The Positive Psychology Movement Comes to Washington, D.C.
A few days ago, a reporter from the Washington Post called to ask me what I thought of a new movement in my hometown called “Make DC Smile.” Massoud Adibpour and some of his friends have been holding up signs reading, “Honk if you love someone!” and “Smile!” on Monday mornings on a popular bridge in an effort to remind incoming drivers to enjoy what some think is the hardest day of the week.
“Can signs like these really make a difference?” the reporter asked me.
I thought for a moment and put myself in the shoes of a driver entering one of the most frenzied cities in the world, catching sight of some bobbing signs and grinning young adults prompting me to think positive, and even take action by honking if I felt love for anyone.
“I think it does,” I answered, explaining that even fleeting moments of positive emotions have been found to add up to be important indicators of emotional flourishing. I told the reporter about the Positivity Ratio, noting that many different types of research had found that the optimal ratio of positive to negative was five to one, and that being under 3 to 1 had been found to hasten a “downward spiral of negativity.” Over the course of every day, we can experience multiple moments that are either frustrating or uplifting, and any one of them can ignite other emotions that can carry us in one direction or the other.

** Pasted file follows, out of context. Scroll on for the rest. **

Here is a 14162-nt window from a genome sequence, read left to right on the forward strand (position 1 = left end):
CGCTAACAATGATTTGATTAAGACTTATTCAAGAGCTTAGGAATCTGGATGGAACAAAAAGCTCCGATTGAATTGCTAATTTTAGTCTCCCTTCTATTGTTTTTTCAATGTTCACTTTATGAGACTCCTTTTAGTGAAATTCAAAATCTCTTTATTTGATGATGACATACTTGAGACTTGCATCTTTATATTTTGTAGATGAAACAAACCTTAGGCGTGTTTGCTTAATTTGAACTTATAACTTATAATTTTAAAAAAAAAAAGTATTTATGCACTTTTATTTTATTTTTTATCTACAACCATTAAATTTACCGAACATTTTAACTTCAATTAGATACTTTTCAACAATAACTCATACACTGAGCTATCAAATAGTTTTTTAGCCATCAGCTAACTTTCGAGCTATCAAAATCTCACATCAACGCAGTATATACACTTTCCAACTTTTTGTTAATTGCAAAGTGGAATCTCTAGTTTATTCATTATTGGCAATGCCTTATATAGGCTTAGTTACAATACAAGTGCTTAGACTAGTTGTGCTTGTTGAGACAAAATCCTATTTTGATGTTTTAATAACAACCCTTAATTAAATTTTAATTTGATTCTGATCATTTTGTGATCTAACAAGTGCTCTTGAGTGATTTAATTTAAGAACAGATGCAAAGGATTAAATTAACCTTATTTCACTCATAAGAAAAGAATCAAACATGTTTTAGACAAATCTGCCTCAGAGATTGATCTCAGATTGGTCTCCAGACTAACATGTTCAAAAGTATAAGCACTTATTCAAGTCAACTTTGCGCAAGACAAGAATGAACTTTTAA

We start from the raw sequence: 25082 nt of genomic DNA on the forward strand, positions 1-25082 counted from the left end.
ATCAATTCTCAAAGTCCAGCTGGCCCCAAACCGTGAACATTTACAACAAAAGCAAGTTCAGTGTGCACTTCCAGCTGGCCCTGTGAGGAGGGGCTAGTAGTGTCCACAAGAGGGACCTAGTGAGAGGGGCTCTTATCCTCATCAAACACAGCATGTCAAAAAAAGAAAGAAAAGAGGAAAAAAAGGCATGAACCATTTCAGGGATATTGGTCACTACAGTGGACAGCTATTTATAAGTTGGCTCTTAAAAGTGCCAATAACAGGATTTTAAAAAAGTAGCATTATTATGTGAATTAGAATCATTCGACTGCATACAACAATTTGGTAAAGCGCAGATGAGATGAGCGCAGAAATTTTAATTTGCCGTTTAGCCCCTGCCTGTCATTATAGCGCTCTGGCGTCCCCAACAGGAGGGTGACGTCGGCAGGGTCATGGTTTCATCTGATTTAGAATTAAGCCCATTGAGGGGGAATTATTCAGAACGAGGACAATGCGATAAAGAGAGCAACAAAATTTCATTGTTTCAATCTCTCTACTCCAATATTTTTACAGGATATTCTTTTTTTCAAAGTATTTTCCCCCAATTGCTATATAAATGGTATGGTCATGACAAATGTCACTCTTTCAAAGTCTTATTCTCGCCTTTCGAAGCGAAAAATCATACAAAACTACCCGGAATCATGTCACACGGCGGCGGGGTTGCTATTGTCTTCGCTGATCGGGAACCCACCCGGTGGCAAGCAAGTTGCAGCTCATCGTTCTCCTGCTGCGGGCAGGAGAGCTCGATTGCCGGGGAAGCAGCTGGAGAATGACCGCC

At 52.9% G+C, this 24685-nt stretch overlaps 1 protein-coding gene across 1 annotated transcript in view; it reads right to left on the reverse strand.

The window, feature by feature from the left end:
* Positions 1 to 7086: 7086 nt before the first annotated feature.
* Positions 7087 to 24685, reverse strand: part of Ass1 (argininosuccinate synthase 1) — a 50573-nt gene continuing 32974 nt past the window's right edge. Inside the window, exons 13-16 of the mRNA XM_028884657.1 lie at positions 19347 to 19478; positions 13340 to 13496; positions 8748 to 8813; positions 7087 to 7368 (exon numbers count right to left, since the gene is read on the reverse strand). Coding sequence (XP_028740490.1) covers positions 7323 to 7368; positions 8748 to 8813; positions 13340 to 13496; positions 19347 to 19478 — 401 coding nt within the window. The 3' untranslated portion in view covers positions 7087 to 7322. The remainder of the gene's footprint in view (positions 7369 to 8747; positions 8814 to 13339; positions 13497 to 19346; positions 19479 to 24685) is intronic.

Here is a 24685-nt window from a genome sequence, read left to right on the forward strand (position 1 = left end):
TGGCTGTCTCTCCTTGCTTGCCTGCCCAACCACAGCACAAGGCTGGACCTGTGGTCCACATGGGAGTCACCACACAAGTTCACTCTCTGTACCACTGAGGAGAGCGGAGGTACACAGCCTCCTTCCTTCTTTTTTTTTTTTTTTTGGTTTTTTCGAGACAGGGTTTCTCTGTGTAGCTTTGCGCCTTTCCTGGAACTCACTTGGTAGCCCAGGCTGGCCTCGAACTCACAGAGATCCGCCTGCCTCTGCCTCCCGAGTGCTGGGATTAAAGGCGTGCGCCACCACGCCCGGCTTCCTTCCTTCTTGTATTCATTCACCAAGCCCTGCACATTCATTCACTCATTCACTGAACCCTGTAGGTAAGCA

When I wrote “Creating Your Best Life,” an evidence-based book on how to set and accomplish goals and its intersection with happiness, I stumbled across a lot of research on “priming.” This research covered the many ways that something as simple as a word, a song, or even the picture of a frowning adult can evoke feelings and behaviors that either help or hurt us in goal pursuit. After reading reams of research, I came up with some ideas that I encouraged readers to try: change all of your internet passwords to reflect a goal or desired emotion, invest in a vanity license plate that reminds you of your values, or even get a Twitter handle that reminds you of an important goal. The moments you spend being “primed” to think or act in a certain way can lead you in desired directions, which is exactly what these signs can do. With the Olympics just behind his, who missed the constant commentary about the tattoos of Olympic rings on the athletes, who all admitted that getting the rings was a way to stay focused on a hard, long-term goal – a prime.
A quick look at the Washington Post message board this morning under the article revealed a huge number of cynics, doubters and haters writing about the stupidity of the movement, deriding its goals and trite simplicity. After a few pages of reading these types of statements, I felt depressed myself and had to log off, reminding me of why priming can be such an effective tool if just a few minutes of reading negative posts to bring me down.
What do you think of the power of holding up signs to evoke a smile or positive emotion? Do you have any positive primes that work for you? Click here to read the entire Washington Post article by Maura Judkis.